Should today bring weeping and grief we are given permission to draw from the joy of tomorrow and yesterday. Behind us we have the consolation of Christ, and before us we have the promised extinction of tears.
The exhortation we receive in Scripture to rejoice always does not nullify our sadness. God does not ask of us that we be sub-or-super-human. He asks us to be human in the same way his Son was, feeling the same feelings he felt, and being stirred to tears by the same things that stirred him. Our sadness is not a threat to God, nor is it a threat to our own sanctification. Our sadness paves a way for hope; it bolsters us to participate in a true joy that moves us beyond mere happiness or superficial sorrows. It is in our sadness that we are joined to Jesus. It is our tears along with his that flow into a stream of life.
It is in Jesus that we feel a solidarity stronger than the grave and fiercer than suffering. It is in him we hope, and with the future resurrection we long. Through the tears we weep alongside him, we are given an opportunity to use our tears, to squeeze those moments for all they have to offer. We are allowed to cry, to feel what we feel, to suffer and to ask “why?” because of the bodily life of Jesus. We are allowed to be at peace with the fact that we have human emotions because Jesus had them too. And as Jesus died, resurrected, was glorified, and now looks ahead toward the marriage supper of the Lamb and his bride, we too have an opportunity to have hope in our strife as we await a day when all that is crooked will be made straight. Through our tears we are offered the clarity of sight to see Jesus’s hand extended to us as an invitation toward wholeness in him.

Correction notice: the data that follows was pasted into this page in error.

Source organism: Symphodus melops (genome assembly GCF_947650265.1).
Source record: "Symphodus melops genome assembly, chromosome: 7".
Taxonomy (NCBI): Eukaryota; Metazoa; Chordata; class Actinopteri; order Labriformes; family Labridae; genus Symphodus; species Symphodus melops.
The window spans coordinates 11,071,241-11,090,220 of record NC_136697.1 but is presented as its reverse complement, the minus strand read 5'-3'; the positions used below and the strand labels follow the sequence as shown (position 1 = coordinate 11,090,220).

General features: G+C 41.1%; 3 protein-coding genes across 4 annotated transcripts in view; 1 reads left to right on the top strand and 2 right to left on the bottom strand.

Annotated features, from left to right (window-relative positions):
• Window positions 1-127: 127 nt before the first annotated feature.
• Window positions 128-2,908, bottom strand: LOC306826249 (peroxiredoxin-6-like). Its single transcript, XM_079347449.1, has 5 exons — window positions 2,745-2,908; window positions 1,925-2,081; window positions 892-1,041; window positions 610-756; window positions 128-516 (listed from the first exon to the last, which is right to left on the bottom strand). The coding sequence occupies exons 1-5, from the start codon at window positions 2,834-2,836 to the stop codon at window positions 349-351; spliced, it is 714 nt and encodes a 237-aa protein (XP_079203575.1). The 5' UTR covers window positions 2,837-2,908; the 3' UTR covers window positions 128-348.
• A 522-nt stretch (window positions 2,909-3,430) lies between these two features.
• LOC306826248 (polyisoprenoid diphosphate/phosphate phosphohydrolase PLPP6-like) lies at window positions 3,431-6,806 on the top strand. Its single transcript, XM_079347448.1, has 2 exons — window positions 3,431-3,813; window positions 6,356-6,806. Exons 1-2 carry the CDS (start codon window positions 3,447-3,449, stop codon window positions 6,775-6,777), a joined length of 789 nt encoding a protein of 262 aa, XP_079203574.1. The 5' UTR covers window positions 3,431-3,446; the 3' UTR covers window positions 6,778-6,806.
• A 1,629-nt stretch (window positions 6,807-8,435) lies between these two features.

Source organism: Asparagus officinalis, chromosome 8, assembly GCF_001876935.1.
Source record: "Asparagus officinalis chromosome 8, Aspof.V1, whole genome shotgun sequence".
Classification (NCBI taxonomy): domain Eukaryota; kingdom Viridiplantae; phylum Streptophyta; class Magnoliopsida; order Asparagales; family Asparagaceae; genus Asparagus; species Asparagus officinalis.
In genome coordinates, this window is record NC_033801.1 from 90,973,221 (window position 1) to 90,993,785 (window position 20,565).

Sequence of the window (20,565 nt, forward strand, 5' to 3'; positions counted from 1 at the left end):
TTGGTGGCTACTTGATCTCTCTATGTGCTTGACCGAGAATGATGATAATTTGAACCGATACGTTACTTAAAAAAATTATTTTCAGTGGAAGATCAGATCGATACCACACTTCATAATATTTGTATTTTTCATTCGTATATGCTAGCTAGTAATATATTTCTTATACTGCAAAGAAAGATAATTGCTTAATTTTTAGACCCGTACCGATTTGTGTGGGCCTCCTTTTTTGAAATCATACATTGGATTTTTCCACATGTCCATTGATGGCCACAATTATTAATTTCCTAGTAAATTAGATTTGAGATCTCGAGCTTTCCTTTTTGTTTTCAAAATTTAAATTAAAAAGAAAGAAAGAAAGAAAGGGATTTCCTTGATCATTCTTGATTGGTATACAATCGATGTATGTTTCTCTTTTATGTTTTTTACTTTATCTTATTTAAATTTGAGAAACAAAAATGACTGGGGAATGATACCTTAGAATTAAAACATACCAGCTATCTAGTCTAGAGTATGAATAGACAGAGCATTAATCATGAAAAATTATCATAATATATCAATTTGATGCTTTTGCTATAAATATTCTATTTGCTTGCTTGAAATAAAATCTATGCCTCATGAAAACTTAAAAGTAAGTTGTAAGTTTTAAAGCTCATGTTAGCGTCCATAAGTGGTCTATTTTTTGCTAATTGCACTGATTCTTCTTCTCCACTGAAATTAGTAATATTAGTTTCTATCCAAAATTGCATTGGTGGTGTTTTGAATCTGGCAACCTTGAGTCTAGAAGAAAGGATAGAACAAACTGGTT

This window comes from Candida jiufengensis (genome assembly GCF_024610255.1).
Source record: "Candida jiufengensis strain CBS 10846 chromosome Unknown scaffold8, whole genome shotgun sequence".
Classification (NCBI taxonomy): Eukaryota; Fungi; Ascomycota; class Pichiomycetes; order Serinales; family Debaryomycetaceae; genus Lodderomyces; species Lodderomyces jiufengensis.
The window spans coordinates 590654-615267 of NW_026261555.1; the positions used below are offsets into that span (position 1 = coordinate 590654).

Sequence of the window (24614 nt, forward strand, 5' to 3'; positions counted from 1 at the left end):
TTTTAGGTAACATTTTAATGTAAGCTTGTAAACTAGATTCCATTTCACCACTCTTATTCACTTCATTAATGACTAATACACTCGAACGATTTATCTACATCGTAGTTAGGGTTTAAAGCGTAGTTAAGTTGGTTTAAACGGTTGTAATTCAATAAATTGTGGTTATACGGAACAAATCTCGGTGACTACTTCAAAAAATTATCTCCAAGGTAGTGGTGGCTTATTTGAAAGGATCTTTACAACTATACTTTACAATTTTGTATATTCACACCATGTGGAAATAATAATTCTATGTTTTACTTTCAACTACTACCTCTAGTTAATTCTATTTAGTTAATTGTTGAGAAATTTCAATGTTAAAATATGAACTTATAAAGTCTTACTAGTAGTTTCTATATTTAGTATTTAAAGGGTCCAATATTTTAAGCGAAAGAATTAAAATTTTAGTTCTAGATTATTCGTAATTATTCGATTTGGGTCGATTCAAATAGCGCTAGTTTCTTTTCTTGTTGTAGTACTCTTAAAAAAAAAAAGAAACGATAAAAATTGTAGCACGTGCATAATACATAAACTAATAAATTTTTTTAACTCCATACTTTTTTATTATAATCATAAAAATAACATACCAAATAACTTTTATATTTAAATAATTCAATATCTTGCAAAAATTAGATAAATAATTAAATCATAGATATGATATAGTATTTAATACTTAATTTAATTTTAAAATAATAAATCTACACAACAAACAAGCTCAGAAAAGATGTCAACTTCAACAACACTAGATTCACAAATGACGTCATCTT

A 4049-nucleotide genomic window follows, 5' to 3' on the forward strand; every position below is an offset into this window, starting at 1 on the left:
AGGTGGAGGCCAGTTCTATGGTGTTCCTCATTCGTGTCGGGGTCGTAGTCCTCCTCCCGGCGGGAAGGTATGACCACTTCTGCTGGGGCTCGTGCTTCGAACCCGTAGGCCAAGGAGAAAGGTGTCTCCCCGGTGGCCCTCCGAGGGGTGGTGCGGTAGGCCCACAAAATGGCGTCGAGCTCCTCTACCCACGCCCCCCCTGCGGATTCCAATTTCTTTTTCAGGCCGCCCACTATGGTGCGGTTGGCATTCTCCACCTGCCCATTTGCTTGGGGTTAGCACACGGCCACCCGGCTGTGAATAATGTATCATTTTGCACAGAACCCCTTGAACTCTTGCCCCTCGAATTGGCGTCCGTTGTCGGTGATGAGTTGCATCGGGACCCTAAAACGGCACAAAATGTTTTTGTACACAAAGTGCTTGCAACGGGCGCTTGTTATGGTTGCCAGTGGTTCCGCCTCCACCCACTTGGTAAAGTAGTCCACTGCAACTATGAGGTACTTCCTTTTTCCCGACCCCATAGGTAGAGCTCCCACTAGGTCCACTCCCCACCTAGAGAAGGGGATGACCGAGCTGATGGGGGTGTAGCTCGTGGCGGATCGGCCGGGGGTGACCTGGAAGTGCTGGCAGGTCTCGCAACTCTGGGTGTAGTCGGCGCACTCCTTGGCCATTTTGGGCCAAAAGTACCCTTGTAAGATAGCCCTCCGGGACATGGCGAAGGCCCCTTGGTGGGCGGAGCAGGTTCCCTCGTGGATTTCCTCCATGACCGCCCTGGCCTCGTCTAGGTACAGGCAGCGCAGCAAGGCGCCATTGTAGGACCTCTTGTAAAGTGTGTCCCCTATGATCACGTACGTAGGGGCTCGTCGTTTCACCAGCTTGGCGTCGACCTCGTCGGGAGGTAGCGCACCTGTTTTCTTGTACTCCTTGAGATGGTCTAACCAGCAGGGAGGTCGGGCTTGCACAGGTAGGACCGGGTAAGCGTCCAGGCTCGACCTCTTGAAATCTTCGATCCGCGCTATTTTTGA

The Promise of Tears
There is a promise in our tears—a promise of redemption and resurrection. As we make room for our sorrow and sadness, God prepares us as citizens of his kingdom, and Jesus holds space for us as co-heirs to God’s glorious riches. Our sorrows are not an obstacle to faith in God and hope in his promises. Rather, they act as a bridge to Jesus who has felt all we feel and has an end-game in mind for our tears.